The Best and Worst Moment of WWE WrestleMania 33
WrestleMania 33 was a fun show, with the New Day setting the tone as hosts, a terrific sprint of a smash mouth sprint between Brock Lesnar and Goldberg providing a unique spectacle. It’s hard to call it an all-time great ‘Mania for the absence of truly exceptional matches, but it nonetheless goes down as an iteration of the show with very few dead spots, big disappointments, or truly awful matches. This article takes a look at the best and worst moment the show had to offer.
The Best: The Hardy Boyz return
Leading into WrestleMania 33, there was some buzz that The Hardy Boyz might be inserted into the Raw Tag Team Championship match. As far as anyone knew, they were finishing their run with Ring of Honor the night before WrestleMania.
They were hot in the wrestling world, based on the buzz around their Broken Gimmick and so-called Expedition for Gold, collecting titles around different promotions. On top of all of that, WWE had booked the Raw tag title match as a multi-team ladder match—both the Hardys’ specialty and a match that invited extra participants getting added in.
For all of the ways in which a Hardy return seemed possible and made sense, neither of the brothers had nonetheless worked for WWE for nearly a decade at that point. So, it still felt like a stretch that they’d return in the context of a WrestleMania match, if at all.
Fast forward to the tag title match. The New Day came out to suggest another team would be added to the bout, and stepped toward the ring, seeming to hint that they were interjecting themselves.
From there, the Hardy Boyz music hit and a stadium full of wrestling fans positively lost their minds with chants of “Delete!” offering one of the most fun surprises in recent WrestleMania history. The cherry on top, of course, was the Hardys going on to win their match and the titles.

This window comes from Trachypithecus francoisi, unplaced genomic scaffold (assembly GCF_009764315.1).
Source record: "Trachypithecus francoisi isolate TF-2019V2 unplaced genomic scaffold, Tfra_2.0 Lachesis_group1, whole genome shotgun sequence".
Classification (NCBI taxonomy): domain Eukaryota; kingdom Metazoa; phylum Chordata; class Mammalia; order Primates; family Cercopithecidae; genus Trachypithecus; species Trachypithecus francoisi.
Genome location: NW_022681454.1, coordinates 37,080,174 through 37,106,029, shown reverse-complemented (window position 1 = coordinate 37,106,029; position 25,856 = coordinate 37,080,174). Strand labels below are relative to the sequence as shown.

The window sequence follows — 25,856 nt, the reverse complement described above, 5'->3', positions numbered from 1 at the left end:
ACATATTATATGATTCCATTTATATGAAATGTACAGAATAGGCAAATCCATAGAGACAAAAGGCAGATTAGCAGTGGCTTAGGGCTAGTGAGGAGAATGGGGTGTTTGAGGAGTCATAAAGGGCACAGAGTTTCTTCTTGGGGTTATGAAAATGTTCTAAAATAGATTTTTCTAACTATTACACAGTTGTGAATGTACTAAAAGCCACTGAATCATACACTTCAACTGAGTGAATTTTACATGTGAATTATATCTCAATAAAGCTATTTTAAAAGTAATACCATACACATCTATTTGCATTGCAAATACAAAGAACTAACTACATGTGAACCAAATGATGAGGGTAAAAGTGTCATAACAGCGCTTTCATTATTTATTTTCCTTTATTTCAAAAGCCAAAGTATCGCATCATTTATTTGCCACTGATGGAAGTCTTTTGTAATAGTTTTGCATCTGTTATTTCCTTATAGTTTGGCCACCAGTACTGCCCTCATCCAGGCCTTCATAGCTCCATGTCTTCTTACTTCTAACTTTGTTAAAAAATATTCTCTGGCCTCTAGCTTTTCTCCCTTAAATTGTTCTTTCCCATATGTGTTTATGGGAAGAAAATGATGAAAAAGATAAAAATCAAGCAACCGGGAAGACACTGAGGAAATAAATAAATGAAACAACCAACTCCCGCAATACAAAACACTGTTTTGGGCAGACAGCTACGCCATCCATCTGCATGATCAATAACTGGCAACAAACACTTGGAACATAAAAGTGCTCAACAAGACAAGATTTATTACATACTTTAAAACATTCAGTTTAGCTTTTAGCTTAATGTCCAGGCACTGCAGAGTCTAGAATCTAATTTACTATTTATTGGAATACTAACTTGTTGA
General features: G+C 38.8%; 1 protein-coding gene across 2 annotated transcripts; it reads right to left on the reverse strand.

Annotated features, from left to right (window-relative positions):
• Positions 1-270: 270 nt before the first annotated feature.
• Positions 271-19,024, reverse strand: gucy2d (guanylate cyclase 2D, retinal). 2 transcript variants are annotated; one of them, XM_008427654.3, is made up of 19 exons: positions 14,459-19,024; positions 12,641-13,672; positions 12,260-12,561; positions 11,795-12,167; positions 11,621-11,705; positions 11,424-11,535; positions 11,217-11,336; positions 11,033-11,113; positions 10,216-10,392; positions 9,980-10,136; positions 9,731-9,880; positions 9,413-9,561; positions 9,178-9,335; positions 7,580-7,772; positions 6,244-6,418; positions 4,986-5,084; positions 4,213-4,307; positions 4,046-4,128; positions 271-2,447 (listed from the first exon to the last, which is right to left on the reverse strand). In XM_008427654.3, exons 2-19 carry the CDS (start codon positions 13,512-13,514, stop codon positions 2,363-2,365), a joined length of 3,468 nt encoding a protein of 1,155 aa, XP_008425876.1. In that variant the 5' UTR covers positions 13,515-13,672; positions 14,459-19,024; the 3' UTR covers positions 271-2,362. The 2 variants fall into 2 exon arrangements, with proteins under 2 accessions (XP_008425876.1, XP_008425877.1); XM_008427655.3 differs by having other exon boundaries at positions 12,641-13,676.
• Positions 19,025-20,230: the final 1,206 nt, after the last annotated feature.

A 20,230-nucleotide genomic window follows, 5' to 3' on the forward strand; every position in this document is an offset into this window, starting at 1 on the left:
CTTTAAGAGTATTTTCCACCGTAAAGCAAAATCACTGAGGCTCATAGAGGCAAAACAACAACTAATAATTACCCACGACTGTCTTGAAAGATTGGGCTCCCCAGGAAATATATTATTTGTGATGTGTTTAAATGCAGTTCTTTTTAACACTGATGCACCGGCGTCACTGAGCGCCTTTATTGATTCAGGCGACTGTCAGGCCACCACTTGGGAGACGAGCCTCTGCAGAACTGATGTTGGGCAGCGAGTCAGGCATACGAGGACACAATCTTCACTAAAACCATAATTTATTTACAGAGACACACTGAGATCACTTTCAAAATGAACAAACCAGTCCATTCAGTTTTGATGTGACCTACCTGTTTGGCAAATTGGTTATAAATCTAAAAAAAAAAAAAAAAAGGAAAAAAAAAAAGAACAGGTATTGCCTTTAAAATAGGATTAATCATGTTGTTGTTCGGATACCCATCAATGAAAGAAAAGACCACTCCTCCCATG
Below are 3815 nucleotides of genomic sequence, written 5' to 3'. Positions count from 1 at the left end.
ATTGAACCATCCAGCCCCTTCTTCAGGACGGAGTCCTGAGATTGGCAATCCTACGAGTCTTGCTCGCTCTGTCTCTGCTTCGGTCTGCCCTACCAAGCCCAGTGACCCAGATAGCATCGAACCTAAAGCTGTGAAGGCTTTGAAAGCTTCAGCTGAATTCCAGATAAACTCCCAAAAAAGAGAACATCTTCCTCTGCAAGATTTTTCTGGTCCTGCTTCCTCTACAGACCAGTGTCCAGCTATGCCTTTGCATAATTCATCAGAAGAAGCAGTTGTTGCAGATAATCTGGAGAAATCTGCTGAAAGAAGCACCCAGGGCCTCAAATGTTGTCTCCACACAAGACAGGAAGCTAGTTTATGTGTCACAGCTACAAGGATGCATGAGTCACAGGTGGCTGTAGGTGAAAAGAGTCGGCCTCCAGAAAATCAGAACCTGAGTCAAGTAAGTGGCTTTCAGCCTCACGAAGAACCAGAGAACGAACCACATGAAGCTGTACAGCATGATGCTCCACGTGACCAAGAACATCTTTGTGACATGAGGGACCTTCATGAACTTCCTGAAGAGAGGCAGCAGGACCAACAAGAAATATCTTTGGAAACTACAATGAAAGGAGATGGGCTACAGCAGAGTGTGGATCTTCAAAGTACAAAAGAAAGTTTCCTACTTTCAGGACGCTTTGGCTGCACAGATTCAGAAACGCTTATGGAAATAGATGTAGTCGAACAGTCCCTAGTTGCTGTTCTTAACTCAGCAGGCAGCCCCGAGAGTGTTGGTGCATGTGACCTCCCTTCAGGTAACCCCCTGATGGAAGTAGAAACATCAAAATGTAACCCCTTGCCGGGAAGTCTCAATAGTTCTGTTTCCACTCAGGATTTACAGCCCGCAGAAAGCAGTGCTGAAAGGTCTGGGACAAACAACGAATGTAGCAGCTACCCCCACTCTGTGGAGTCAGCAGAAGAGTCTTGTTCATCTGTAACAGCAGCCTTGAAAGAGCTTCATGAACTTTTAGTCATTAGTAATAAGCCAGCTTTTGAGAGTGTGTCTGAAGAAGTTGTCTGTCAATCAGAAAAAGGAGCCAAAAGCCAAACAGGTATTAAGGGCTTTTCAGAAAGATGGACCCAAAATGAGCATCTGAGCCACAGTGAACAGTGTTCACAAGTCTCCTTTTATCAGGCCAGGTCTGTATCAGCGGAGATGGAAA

The Worst: The Tombstone Botch
For as solid as WrestleMania 33 was on the whole, the main event stands out for less than positive reasons. The idea of Roman Reigns and The Undertaker closing the show didn’t immediately make much sense.
Yes, they were two of the biggest stars on the card, but there was no world title at stake in their match, The Undertaker was well past his prime physically, and while Reigns may have been better than haters wanted to give him credit for, he wasn’t equipped to carry someone in a match of this magnitude. (The idea that this was The Phenom’s retirement match made the main event spot make more sense, but all of the dates he worked in 2018 thoroughly undermined that rationale.)
What followed was a bit of a slog as the guys went long without providing any action to write home about. The lackluster main event reached its nadir when Reigns reversed into setting up The Undertaker for a Tombstone.
The spot made poetic sense enough, but no one actually wanted to see Reigns take down The Dead Man like that, and to make matters even worse, the move was totally botched.
Blame it on Reigns’s strength, conditioning, or technique; blame it on The Dead Man’s agility, timing, and fatigue; blame it on happenstance and a confluence of factors—the result was an ugly flub that seemed to represent the match on the whole—a dud that was nowhere near as good as fans would have hoped, and risked tarnishing the event on the whole for the match’s main event positioning.